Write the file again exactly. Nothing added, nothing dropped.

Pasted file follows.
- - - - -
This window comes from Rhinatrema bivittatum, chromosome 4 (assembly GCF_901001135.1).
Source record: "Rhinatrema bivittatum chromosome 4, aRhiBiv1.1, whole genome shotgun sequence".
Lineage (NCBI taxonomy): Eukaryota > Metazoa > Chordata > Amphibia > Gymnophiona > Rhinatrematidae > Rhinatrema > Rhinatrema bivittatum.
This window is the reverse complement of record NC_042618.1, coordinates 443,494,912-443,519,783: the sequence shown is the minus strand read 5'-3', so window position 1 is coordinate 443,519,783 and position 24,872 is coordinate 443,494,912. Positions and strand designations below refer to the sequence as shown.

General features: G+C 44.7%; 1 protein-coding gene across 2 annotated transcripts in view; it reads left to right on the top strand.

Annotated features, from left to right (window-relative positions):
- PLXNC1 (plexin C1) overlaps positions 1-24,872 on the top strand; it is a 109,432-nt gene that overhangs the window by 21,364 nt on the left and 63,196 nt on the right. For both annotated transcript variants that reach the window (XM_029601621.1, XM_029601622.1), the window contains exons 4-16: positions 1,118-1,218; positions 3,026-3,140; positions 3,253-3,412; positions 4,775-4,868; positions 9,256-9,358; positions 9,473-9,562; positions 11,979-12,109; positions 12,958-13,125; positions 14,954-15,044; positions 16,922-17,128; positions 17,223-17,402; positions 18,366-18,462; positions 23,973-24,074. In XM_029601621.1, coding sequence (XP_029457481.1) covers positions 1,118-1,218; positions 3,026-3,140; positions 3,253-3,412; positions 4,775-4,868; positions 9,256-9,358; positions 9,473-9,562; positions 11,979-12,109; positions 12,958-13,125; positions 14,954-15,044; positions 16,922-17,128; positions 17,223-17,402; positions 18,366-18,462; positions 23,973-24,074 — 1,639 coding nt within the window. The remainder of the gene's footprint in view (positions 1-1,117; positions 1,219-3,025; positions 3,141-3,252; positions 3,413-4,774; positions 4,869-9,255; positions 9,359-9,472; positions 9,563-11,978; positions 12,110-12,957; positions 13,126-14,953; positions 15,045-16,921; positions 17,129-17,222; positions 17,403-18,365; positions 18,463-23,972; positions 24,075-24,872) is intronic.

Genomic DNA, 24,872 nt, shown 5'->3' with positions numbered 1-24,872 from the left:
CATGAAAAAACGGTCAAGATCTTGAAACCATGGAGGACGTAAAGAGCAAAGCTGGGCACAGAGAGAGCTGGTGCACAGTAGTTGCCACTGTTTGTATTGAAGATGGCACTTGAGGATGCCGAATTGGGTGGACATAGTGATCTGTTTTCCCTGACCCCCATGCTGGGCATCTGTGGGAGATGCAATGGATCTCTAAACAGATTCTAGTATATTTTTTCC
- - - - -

This window comes from Rhinatrema bivittatum, chromosome 4 (assembly GCF_901001135.1).
Source record: "Rhinatrema bivittatum chromosome 4, aRhiBiv1.1, whole genome shotgun sequence".
Lineage (NCBI taxonomy): Eukaryota > Metazoa > Chordata > Amphibia > Gymnophiona > Rhinatrematidae > Rhinatrema > Rhinatrema bivittatum.
This window is the reverse complement of record NC_042618.1, coordinates 443,494,912-443,519,783: the sequence shown is the minus strand read 5'-3', so window position 1 is coordinate 443,519,783 and position 24,872 is coordinate 443,494,912. Positions and strand designations below refer to the sequence as shown.

General features: G+C 44.7%; 1 protein-coding gene across 2 annotated transcripts in view; it reads left to right on the top strand.

Annotated features, from left to right (window-relative positions):
- PLXNC1 (plexin C1) overlaps positions 1-24,872 on the top strand; it is a 109,432-nt gene that overhangs the window by 21,364 nt on the left and 63,196 nt on the right. For both annotated transcript variants that reach the window (XM_029601621.1, XM_029601622.1), the window contains exons 4-16: positions 1,118-1,218; positions 3,026-3,140; positions 3,253-3,412; positions 4,775-4,868; positions 9,256-9,358; positions 9,473-9,562; positions 11,979-12,109; positions 12,958-13,125; positions 14,954-15,044; positions 16,922-17,128; positions 17,223-17,402; positions 18,366-18,462; positions 23,973-24,074. In XM_029601621.1, coding sequence (XP_029457481.1) covers positions 1,118-1,218; positions 3,026-3,140; positions 3,253-3,412; positions 4,775-4,868; positions 9,256-9,358; positions 9,473-9,562; positions 11,979-12,109; positions 12,958-13,125; positions 14,954-15,044; positions 16,922-17,128; positions 17,223-17,402; positions 18,366-18,462; positions 23,973-24,074 — 1,639 coding nt within the window. The remainder of the gene's footprint in view (positions 1-1,117; positions 1,219-3,025; positions 3,141-3,252; positions 3,413-4,774; positions 4,869-9,255; positions 9,359-9,472; positions 9,563-11,978; positions 12,110-12,957; positions 13,126-14,953; positions 15,045-16,921; positions 17,129-17,222; positions 17,403-18,365; positions 18,463-23,972; positions 24,075-24,872) is intronic.

Genomic DNA, 24,872 nt, shown 5'->3' with positions numbered 1-24,872 from the left:
CATGAAAAAACGGTCAAGATCTTGAAACCATGGAGGACGTAAAGAGCAAAGCTGGGCACAGAGAGAGCTGGTGCACAGTAGTTGCCACTGTTTGTATTGAAGATGGCACTTGAGGATGCCGAATTGGGTGGACATAGTGATCTGTTTTCCCTGACCCCCATGCTGGGCATCTGTGGGAGATGCAATGGATCTCTAAACAGATTCTAGTATATTTTTTCC